The project proceeded, aided by a $10,500,000 non-recourse first mortgage loan from First Federal and credit extended by the contractor, Becker Bros., Inc., Becker's construction company. The capital contribution of Killarney and Feely provided working capital for the partnership. It appears, however, that the hotel, once constructed and open, was something less than a commercial success. After the hotel had been open for some time, it became necessary to negotiate an additional $500,000 loan from First Federal to be used as working capital. Indeed, the hotel consistently lost money, not just tax-shelter losses but real cash losses, and the losses increased as time passed. In August of 1979, the partners were assessed $100,000 according to their respective interests, in order to raise money to pay the bills. Again in April of 1980, a second assessment of $100,000 was necessary, and all the partners paid their percentage shares.

As the losses mounted, in September 1984 the hotel property was transferred back to First Federal. Unlike the original mortgage loan, not all obligations of the partnership featured non-recourse agreements to protect the partners. A dispute arose as to the obligation of the various partners to pay for these partnership debts and the subject lawsuit resulted. In the circuit court of Peoria County, four of the original partners, Becker, Burns, Dailey and Parkhurst, complained for a money judgment against the two defendant partners, Killarney and Feely, for their shares of the partnership debts. The defendant partners counterclaimed, alleging that the plaintiffs owed money to the partnership. After a trial extending for a period of weeks, the Peoria court entered judgment against the plaintiffs and for the defendants. The plaintiffs appeal that judgment.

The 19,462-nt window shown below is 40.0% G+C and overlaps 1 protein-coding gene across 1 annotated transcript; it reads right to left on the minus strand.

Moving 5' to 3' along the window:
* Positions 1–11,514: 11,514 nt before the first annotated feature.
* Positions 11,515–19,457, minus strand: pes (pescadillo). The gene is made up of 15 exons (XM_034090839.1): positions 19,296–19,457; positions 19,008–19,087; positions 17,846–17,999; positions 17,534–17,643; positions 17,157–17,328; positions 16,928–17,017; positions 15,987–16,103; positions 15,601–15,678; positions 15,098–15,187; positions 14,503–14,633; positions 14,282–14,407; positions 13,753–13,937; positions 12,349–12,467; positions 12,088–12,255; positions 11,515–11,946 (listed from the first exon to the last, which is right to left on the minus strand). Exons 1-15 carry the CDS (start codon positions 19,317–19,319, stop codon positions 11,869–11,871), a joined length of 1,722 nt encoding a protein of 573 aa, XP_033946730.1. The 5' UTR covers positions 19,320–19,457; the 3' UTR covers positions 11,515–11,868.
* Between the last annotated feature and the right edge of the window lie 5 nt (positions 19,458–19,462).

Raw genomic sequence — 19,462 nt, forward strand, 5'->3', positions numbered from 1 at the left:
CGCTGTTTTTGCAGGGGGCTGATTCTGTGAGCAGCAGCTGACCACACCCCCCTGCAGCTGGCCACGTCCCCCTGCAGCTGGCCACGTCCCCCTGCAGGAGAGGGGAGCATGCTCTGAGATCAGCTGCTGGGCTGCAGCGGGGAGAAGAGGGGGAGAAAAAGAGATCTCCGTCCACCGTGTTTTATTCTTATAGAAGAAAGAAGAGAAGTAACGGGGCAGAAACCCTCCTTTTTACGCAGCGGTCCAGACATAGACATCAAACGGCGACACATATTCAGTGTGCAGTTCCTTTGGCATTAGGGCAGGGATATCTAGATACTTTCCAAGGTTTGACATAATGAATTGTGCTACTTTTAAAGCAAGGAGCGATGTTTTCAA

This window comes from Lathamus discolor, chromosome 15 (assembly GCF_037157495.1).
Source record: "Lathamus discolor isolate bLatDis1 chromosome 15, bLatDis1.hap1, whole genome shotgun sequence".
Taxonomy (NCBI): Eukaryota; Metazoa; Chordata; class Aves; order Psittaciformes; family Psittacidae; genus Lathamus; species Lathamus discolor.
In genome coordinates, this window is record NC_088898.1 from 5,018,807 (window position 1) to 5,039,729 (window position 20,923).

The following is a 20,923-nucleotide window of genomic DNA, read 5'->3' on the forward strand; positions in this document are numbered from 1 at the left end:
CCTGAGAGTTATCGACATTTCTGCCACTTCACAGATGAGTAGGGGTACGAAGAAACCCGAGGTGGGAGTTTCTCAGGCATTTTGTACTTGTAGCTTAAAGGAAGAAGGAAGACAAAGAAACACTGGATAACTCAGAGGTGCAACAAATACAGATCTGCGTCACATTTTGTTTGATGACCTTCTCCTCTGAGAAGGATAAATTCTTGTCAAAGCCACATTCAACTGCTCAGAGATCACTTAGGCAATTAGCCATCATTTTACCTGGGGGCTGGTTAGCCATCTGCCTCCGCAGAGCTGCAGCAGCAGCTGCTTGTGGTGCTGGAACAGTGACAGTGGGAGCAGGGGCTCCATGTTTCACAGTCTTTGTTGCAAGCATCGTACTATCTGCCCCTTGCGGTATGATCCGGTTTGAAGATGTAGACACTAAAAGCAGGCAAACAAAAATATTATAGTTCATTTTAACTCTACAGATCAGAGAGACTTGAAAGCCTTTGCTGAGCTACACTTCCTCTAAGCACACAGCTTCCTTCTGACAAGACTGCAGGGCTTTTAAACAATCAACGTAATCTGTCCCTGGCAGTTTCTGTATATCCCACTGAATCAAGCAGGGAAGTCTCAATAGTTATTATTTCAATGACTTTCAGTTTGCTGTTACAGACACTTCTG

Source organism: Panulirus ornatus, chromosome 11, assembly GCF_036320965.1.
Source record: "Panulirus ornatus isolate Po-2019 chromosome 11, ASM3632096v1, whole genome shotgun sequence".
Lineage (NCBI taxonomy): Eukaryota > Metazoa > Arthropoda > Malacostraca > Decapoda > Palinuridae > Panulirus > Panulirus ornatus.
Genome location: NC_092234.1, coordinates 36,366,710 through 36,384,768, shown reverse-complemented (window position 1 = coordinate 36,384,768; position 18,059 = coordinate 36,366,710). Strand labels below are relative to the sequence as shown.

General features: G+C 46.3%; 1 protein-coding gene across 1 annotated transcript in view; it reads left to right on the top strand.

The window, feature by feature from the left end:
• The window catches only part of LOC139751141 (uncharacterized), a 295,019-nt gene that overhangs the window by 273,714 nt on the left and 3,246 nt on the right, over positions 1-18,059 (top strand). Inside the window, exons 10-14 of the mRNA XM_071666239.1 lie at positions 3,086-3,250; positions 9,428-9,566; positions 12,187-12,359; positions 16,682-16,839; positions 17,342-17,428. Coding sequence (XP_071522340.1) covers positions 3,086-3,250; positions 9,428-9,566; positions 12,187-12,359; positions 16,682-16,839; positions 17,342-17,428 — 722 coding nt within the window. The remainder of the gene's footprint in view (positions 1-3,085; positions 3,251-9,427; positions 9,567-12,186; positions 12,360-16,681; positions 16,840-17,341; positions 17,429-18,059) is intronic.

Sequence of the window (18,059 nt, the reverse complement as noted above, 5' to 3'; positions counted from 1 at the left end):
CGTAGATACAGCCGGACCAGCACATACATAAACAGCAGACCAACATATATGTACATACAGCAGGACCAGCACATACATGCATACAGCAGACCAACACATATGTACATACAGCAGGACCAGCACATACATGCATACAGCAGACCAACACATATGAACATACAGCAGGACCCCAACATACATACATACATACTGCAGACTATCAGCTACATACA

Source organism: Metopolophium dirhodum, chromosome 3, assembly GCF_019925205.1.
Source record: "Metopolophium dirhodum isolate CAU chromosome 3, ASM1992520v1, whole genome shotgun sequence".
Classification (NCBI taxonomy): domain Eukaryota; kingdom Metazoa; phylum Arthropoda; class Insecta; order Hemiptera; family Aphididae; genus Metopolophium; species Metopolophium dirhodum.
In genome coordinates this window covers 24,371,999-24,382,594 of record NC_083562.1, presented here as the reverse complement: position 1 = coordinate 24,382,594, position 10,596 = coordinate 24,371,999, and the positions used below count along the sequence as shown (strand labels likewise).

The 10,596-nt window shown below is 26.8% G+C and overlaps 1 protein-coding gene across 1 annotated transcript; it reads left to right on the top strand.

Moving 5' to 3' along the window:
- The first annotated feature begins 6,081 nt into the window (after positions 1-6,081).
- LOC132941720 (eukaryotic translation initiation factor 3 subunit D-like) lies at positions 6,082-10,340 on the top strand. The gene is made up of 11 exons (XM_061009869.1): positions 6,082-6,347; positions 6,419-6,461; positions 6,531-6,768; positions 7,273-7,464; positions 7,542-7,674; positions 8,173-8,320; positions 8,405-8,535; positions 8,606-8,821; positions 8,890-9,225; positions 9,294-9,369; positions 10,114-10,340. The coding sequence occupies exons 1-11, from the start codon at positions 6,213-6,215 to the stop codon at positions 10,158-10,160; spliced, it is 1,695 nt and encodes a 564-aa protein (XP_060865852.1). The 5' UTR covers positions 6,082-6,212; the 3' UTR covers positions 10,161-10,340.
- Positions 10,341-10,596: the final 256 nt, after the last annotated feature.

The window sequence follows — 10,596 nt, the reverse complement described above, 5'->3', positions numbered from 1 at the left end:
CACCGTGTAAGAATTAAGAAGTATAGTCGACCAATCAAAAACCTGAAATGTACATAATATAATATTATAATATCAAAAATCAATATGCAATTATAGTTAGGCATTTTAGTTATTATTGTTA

The circuit court concluded the law required that the partnership capital accounts of Killarney and Feely should reflect their cash contributions and be applied to their share of the net loss; that is, the net losses of the partnership should be calculated according to each partner's percentage commencing with the first dollar of loss, and not simply those losses which exceeded the original capital contributions of Killarney and Feely. The plaintiffs, those partners who contributed services rather than cash to the partnership, believe the circuit court erred in permitting the "cash partners" to apply their original investments totaling $260,000 against their share of the losses.

(a) The assets of the partnership are: I. The partnership property, II. The contributions of the partners ...


Buy This Entire Record For $7.95

Download the entire decision to receive the complete text, official citation,
docket number, dissents and concurrences, and footnotes for this case.

Learn more about what you receive with purchase of this case.